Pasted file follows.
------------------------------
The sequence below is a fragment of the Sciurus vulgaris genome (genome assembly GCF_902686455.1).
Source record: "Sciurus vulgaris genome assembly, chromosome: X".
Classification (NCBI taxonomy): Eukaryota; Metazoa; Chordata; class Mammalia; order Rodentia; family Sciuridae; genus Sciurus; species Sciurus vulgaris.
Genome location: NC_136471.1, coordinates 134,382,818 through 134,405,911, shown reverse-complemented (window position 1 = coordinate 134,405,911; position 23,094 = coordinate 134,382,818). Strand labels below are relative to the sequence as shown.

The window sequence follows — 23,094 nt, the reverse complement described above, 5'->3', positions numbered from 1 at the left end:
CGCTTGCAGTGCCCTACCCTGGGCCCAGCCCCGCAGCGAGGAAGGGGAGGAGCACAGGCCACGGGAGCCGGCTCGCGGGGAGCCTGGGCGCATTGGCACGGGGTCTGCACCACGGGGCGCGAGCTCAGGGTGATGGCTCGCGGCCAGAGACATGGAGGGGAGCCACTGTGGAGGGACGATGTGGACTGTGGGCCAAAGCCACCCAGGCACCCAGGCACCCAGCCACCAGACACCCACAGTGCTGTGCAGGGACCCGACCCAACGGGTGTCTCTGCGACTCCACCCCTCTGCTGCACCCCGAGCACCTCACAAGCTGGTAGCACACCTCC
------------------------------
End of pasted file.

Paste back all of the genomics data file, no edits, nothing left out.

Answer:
The sequence below is a fragment of the Sciurus vulgaris genome (genome assembly GCF_902686455.1).
Source record: "Sciurus vulgaris genome assembly, chromosome: X".
Classification (NCBI taxonomy): Eukaryota; Metazoa; Chordata; class Mammalia; order Rodentia; family Sciuridae; genus Sciurus; species Sciurus vulgaris.
Genome location: NC_136471.1, coordinates 134,382,818 through 134,405,911, shown reverse-complemented (window position 1 = coordinate 134,405,911; position 23,094 = coordinate 134,382,818). Strand labels below are relative to the sequence as shown.

The window sequence follows — 23,094 nt, the reverse complement described above, 5'->3', positions numbered from 1 at the left end:
CGCTTGCAGTGCCCTACCCTGGGCCCAGCCCCGCAGCGAGGAAGGGGAGGAGCACAGGCCACGGGAGCCGGCTCGCGGGGAGCCTGGGCGCATTGGCACGGGGTCTGCACCACGGGGCGCGAGCTCAGGGTGATGGCTCGCGGCCAGAGACATGGAGGGGAGCCACTGTGGAGGGACGATGTGGACTGTGGGCCAAAGCCACCCAGGCACCCAGGCACCCAGCCACCAGACACCCACAGTGCTGTGCAGGGACCCGACCCAACGGGTGTCTCTGCGACTCCACCCCTCTGCTGCACCCCGAGCACCTCACAAGCTGGTAGCACACCTCC